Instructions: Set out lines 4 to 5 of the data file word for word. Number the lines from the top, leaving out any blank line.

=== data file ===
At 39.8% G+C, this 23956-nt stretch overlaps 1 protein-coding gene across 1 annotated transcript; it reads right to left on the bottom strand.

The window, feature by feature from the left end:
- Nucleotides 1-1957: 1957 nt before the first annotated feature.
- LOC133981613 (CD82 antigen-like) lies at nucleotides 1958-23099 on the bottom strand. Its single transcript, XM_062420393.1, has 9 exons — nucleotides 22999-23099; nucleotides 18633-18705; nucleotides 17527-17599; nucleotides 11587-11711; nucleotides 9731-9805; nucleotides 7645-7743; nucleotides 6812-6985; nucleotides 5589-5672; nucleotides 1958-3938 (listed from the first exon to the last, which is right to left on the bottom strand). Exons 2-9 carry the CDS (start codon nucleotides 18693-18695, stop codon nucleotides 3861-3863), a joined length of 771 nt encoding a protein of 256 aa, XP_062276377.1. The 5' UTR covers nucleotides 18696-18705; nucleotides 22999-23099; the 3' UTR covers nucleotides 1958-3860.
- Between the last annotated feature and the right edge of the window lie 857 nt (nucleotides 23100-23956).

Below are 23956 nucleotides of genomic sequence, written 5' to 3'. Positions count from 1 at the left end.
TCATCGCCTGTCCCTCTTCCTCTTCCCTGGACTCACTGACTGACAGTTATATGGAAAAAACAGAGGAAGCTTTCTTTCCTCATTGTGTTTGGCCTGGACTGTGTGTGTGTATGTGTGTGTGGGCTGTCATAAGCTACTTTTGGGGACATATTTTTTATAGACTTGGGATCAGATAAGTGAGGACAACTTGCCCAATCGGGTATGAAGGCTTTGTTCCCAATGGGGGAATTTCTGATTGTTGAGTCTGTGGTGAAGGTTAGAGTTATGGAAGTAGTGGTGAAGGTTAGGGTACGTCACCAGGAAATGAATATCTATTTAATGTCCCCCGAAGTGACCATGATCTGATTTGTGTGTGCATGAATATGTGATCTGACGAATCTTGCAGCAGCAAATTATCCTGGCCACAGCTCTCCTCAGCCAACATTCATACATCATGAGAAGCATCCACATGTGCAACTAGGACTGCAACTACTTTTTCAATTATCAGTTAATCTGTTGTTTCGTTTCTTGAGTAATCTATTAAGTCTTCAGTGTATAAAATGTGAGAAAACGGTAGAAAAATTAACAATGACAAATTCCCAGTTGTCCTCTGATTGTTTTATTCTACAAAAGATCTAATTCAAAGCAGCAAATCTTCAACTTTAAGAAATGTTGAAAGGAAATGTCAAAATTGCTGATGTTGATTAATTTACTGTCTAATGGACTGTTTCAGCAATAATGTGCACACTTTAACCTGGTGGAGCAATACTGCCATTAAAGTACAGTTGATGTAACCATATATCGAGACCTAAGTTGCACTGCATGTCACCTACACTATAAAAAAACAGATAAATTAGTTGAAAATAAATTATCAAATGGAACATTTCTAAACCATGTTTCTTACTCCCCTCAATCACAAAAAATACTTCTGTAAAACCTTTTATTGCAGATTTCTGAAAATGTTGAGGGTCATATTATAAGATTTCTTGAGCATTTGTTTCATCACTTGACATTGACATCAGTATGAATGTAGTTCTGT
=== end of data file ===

- LOC133981613 (CD82 antigen-like) lies at nucleotides 1958-23099 on the bottom strand. Its single transcript, XM_062420393.1, has 9 exons — nucleotides 22999-23099; nucleotides 18633-18705; nucleotides 17527-17599; nucleotides 11587-11711; nucleotides 9731-9805; nucleotides 7645-7743; nucleotides 6812-6985; nucleotides 5589-5672; nucleotides 1958-3938 (listed from the first exon to the last, which is right to left on the bottom strand). Exons 2-9 carry the CDS (start codon nucleotides 18693-18695, stop codon nucleotides 3861-3863), a joined length of 771 nt encoding a protein of 256 aa, XP_062276377.1. The 5' UTR covers nucleotides 18696-18705; nucleotides 22999-23099; the 3' UTR covers nucleotides 1958-3860.
- Between the last annotated feature and the right edge of the window lie 857 nt (nucleotides 23100-23956).